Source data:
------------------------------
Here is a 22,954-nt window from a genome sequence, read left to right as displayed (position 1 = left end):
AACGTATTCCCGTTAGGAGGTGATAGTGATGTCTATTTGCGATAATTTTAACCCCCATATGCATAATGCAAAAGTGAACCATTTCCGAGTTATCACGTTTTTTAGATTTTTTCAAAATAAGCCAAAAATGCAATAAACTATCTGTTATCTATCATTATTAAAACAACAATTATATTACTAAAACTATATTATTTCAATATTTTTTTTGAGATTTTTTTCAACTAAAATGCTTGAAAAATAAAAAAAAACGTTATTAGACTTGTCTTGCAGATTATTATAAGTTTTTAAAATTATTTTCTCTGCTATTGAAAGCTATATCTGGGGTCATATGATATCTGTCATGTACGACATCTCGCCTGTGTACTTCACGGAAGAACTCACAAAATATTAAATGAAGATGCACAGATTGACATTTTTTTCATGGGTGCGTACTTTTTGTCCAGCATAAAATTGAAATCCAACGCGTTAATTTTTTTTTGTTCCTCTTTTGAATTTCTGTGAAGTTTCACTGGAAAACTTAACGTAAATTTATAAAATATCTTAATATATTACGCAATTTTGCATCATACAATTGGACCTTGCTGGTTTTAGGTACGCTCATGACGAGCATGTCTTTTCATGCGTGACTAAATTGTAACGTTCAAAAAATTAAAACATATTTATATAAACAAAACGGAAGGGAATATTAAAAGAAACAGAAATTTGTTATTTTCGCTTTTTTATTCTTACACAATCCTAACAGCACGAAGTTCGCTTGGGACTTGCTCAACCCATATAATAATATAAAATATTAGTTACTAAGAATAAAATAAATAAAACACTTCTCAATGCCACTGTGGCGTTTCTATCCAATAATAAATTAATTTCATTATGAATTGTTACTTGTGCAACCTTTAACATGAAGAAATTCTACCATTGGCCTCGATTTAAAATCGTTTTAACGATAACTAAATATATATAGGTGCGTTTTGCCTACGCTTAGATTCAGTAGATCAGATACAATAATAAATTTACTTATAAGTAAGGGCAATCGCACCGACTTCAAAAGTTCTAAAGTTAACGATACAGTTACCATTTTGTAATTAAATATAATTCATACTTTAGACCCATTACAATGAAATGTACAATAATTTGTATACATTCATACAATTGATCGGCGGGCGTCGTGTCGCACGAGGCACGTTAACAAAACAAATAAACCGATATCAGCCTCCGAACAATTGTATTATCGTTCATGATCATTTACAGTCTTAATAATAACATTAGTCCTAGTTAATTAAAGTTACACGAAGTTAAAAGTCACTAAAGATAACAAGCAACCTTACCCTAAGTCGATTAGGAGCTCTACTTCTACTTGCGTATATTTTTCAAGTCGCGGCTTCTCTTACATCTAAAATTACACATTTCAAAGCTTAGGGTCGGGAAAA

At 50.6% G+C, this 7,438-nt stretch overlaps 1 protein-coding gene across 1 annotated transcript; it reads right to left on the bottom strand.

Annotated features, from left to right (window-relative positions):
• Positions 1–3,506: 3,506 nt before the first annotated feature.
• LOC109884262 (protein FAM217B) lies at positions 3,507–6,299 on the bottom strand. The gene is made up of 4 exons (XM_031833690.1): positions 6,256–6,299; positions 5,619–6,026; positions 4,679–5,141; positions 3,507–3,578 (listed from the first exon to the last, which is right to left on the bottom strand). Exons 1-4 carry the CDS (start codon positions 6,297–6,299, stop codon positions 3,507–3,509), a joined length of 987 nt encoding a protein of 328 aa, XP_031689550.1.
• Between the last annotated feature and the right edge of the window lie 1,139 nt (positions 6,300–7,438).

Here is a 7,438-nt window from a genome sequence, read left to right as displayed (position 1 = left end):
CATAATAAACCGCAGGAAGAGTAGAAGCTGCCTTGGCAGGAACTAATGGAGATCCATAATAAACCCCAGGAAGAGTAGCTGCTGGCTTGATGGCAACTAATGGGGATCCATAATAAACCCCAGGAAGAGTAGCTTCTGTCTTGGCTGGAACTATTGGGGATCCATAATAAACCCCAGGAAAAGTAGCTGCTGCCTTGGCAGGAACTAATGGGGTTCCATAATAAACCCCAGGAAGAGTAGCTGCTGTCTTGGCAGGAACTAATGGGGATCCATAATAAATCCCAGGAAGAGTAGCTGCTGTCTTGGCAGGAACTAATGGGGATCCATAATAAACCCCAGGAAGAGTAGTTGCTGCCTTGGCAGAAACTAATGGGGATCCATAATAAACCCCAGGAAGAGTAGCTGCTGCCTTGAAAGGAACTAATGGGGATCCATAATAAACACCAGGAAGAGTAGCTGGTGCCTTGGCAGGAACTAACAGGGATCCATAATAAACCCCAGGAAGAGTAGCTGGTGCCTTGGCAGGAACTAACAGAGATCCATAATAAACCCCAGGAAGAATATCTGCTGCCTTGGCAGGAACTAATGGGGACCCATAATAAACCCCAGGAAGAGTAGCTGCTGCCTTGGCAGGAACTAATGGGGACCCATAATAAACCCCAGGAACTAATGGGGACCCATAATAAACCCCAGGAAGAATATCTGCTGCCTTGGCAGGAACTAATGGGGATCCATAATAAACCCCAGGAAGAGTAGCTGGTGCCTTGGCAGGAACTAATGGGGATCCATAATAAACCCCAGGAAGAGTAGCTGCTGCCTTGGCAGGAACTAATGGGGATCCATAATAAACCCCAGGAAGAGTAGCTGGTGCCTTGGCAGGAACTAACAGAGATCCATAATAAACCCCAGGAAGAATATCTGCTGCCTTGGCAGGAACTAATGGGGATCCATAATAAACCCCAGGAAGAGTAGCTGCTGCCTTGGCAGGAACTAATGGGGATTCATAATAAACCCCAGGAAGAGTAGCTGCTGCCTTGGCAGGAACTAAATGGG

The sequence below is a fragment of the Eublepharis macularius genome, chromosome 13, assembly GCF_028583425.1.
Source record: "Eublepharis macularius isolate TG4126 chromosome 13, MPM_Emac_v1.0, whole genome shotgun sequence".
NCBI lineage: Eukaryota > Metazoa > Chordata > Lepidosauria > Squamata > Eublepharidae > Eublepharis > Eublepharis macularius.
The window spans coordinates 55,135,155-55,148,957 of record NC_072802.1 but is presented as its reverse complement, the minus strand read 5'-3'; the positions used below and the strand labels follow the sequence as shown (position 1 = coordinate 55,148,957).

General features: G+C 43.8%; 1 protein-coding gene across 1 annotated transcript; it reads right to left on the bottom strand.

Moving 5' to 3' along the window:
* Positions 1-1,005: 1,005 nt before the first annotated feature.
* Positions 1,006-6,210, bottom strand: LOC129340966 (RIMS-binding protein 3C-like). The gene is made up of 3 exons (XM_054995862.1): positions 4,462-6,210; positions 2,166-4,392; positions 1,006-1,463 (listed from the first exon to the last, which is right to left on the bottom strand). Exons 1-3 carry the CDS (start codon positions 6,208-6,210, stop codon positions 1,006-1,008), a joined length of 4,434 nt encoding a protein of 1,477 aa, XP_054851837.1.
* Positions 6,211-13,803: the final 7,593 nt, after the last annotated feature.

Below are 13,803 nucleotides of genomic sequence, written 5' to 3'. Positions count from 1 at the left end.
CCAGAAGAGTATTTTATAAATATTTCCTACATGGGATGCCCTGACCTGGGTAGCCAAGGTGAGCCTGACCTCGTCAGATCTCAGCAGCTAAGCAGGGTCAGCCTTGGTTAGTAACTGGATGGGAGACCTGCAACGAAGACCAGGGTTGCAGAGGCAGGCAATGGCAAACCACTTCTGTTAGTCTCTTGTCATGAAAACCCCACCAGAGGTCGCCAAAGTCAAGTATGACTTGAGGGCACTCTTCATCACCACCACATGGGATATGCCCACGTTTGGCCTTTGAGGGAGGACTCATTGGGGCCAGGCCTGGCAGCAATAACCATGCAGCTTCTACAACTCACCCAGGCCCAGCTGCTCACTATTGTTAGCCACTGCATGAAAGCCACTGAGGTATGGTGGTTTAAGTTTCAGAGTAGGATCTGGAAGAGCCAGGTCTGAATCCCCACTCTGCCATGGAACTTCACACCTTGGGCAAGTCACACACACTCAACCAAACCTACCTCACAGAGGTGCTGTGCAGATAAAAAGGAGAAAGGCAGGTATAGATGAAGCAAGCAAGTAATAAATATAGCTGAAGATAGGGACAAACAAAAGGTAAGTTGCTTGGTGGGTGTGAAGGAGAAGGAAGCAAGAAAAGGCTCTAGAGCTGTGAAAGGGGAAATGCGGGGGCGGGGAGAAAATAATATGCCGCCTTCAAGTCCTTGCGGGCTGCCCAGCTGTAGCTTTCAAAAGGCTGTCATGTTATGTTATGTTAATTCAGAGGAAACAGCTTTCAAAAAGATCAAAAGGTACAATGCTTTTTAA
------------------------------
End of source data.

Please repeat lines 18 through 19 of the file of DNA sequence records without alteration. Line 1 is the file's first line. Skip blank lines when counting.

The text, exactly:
* Positions 6,211-13,803: the final 7,593 nt, after the last annotated feature.

Below are 13,803 nucleotides of genomic sequence, written 5' to 3'. Positions count from 1 at the left end.